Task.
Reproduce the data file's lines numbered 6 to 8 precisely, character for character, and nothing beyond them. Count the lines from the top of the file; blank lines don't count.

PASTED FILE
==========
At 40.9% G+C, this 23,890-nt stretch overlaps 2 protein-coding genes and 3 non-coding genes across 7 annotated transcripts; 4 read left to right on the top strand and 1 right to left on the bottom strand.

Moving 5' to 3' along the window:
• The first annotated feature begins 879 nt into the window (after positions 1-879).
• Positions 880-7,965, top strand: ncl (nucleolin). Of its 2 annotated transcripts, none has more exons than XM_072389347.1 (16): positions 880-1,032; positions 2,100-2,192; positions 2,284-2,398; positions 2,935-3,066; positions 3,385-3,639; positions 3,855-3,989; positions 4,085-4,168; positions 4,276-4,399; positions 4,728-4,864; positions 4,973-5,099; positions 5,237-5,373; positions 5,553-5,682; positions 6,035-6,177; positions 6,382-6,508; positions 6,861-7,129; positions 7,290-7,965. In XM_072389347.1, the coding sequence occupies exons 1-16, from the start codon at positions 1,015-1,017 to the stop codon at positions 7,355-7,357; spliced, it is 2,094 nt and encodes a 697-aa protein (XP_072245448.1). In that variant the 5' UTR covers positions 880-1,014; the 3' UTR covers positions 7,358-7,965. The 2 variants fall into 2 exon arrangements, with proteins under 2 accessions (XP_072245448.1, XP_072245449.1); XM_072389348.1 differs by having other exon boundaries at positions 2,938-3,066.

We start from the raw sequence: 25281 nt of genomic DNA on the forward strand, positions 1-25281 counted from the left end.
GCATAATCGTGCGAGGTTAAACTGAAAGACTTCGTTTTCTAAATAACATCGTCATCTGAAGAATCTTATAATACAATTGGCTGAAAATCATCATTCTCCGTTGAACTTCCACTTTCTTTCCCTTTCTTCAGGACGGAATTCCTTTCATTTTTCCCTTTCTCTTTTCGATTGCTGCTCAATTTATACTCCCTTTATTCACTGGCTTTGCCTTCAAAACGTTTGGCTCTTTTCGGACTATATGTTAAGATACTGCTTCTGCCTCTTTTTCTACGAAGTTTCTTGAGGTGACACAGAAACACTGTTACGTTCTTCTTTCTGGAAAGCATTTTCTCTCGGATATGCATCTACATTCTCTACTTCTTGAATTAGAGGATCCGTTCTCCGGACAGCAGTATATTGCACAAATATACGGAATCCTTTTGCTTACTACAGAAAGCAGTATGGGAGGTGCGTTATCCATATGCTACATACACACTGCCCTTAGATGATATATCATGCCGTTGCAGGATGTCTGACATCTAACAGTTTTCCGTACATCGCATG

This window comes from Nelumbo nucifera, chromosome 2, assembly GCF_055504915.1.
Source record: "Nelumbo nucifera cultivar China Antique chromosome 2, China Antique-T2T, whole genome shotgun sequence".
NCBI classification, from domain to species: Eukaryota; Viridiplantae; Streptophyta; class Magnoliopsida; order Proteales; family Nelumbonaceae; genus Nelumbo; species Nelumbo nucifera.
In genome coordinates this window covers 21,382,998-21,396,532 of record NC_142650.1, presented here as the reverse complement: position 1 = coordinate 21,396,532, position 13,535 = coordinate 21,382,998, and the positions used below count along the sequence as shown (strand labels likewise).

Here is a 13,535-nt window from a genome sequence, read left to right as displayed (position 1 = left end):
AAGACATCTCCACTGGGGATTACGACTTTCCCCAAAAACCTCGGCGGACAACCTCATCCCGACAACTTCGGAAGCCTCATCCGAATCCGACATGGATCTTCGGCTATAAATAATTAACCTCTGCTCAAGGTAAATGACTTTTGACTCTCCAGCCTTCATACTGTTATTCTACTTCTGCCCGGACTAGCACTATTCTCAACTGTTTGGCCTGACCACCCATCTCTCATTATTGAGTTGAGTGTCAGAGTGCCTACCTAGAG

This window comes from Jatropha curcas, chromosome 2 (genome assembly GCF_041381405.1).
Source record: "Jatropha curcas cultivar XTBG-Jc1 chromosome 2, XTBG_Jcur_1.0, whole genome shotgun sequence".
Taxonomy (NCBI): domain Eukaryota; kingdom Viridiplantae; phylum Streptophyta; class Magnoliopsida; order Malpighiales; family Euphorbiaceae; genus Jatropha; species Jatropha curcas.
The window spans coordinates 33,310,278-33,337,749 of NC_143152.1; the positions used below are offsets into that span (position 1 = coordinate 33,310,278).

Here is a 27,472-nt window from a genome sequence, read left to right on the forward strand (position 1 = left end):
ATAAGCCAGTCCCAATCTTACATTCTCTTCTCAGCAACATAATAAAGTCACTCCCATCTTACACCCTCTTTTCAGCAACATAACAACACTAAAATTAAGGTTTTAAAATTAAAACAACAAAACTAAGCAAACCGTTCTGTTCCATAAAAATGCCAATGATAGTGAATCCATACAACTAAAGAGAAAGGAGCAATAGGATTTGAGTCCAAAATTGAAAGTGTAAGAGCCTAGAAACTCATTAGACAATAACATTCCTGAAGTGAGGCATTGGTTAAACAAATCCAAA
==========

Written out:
GCATAATCGTGCGAGGTTAAACTGAAAGACTTCGTTTTCTAAATAACATCGTCATCTGAAGAATCTTATAATACAATTGGCTGAAAATCATCATTCTCCGTTGAACTTCCACTTTCTTTCCCTTTCTTCAGGACGGAATTCCTTTCATTTTTCCCTTTCTCTTTTCGATTGCTGCTCAATTTATACTCCCTTTATTCACTGGCTTTGCCTTCAAAACGTTTGGCTCTTTTCGGACTATATGTTAAGATACTGCTTCTGCCTCTTTTTCTACGAAGTTTCTTGAGGTGACACAGAAACACTGTTACGTTCTTCTTTCTGGAAAGCATTTTCTCTCGGATATGCATCTACATTCTCTACTTCTTGAATTAGAGGATCCGTTCTCCGGACAGCAGTATATTGCACAAATATACGGAATCCTTTTGCTTACTACAGAAAGCAGTATGGGAGGTGCGTTATCCATATGCTACATACACACTGCCCTTAGATGATATATCATGCCGTTGCAGGATGTCTGACATCTAACAGTTTTCCGTACATCGCATG

This window comes from Nelumbo nucifera, chromosome 2, assembly GCF_055504915.1.
Source record: "Nelumbo nucifera cultivar China Antique chromosome 2, China Antique-T2T, whole genome shotgun sequence".